EU ref: which way will 5 million self-employed workers vote?

- Leadership - Jun 22, 2016

Self-employed people in the UK are split down the middle according to a recent survey canvassing opinion ahead of the country's referendum on June 23. 

Research released by Intuit QuickBooks, providers accounting software, reveals that a majority of self-employed workers will vote in the European referendum this Thursday based on personal choice, rather than what may or may not be best for their businesses.

The research, conducted amongst 1,000 self-employed workers across the UK ,finds that 72 percent of self-employed workers will cast their EU referendum vote according to personal or political preference, with just one in five (20 percent) entering the ballot box with their business or career in mind. 

Despite placing a personal choice before their business, the referendum remains high on the self-employed agenda and a huge majority (95 percent) will make sure their voice is heard. Their vote is currently evenly split with 41.9 percent set to vote ‘remain’, 41.3 percent voting ‘leave’ and 11.4 percent still undecided.

Regardless of this even-split, the clear majority (62 percent) of self-employed workers admit to being concerned about the implications of the EU Referendum result on their future self-employed prospects, but most (57 percent) believe that in times of economic uncertainty it is still more reliable to be self-employed, rather than working for a full-time employer. In the event of a Brexit vote, 82% would choose to remain self-employed, rather than trying to find work with an employer (18 percent).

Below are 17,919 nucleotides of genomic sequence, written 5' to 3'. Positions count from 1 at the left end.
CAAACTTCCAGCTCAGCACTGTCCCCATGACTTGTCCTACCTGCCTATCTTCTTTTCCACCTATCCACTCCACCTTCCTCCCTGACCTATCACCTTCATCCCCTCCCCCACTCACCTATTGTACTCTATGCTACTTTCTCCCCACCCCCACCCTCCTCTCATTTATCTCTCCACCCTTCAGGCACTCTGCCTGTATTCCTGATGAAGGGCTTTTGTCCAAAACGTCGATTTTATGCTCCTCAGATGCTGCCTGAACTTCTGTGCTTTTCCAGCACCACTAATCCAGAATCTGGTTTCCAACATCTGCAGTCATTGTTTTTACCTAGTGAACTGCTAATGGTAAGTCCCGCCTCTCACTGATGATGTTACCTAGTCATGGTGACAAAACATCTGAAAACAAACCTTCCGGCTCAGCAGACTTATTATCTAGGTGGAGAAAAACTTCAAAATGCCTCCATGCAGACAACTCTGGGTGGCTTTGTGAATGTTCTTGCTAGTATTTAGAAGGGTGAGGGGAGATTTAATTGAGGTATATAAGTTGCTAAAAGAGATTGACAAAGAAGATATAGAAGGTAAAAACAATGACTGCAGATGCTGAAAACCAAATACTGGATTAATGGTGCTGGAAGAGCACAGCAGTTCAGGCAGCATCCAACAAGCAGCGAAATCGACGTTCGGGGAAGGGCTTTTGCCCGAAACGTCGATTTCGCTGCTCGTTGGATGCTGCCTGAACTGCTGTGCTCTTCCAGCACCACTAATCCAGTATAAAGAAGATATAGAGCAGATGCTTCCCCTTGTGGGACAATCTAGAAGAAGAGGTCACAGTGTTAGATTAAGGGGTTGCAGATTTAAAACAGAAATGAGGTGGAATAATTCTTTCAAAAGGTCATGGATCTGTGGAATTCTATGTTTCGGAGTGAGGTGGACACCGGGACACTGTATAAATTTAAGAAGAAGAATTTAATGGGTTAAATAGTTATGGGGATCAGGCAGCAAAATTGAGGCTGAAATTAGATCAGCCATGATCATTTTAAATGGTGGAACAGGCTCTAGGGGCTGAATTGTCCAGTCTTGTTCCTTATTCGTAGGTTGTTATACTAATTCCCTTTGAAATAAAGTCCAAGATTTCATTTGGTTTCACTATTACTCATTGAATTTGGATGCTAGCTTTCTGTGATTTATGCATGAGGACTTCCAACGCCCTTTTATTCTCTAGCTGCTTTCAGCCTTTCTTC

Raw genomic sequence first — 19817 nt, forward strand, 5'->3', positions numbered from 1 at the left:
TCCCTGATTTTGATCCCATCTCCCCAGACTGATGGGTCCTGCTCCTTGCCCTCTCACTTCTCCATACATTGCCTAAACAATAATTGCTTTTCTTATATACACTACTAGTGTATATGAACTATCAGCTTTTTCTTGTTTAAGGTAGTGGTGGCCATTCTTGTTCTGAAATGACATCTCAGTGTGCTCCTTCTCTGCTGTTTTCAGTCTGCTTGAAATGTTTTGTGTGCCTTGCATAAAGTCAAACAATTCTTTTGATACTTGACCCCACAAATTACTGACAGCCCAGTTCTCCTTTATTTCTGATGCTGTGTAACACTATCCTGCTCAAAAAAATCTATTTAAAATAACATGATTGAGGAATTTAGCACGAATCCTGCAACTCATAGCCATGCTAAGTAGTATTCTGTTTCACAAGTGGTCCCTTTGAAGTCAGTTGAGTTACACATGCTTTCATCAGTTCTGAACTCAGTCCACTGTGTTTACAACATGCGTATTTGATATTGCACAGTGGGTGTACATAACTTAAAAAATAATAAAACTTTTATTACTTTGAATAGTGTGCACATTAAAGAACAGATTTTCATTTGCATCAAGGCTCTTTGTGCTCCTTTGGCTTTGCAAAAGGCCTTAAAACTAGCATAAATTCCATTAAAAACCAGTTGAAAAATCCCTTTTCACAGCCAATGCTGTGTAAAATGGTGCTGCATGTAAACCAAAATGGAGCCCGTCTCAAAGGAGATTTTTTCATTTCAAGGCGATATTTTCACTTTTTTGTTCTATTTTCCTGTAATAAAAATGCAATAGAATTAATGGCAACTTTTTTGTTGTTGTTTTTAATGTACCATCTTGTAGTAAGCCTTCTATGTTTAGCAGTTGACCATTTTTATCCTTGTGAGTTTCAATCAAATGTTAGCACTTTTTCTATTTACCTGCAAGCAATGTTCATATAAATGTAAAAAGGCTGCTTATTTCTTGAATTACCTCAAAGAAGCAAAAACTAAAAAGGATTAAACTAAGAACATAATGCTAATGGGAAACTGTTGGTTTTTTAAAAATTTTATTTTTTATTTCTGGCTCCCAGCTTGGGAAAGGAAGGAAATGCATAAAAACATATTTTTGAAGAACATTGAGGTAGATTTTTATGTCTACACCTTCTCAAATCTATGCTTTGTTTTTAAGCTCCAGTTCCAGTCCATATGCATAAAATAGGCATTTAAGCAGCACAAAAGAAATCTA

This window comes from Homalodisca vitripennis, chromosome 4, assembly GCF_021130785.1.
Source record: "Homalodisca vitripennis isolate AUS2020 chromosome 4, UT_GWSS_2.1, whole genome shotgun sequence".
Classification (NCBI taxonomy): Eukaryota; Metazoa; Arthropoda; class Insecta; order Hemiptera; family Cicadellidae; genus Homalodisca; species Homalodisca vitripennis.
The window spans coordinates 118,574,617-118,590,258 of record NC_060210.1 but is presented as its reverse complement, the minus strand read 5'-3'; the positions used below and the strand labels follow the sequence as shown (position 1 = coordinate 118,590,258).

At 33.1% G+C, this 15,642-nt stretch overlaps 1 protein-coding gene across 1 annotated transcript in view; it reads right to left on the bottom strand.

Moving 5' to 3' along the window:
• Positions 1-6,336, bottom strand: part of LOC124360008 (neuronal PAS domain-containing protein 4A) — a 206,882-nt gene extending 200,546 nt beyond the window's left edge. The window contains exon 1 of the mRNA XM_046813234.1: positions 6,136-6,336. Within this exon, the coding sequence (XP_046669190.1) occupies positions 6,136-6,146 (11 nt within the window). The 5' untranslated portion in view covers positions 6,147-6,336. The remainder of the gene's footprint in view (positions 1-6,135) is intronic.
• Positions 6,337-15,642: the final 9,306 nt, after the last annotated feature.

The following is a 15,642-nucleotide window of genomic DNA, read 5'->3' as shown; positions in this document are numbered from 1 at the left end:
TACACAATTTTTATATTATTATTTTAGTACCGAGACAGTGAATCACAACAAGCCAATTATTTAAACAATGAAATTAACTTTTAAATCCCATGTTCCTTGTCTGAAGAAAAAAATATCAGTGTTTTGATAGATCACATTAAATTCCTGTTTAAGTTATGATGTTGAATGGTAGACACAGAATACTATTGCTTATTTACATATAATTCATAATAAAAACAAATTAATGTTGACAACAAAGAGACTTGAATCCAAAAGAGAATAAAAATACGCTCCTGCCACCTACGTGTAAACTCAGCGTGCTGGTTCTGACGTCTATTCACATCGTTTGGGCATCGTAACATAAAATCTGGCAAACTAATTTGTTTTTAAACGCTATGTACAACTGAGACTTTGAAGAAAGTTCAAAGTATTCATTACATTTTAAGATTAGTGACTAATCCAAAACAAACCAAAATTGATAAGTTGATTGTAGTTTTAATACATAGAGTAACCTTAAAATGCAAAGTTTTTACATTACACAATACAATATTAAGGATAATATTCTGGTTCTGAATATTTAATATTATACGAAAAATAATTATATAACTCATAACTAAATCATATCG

Our research found that just 14 percent of self-employed workers have fully prepared their business for a ‘leave’ vote. A quarter (25 percent) simply do not know how their work could be impacted, and four in ten (42 percent) expect business to continue as usual.

“Self-employed is the fastest growing category of worker with nearly five million individuals across the UK. Their opinions and votes will have a significant impact on the referendum outcome, whether they have made their decision based on personal or business reasons,” said Rich Preece, Europe VP and Managing Director, Intuit QuickBooks. “Whatever the outcome, we must make sure this important group has the information and tools they need to succeed.”

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Read the June 2016 issue of Business Review Europe magazine.

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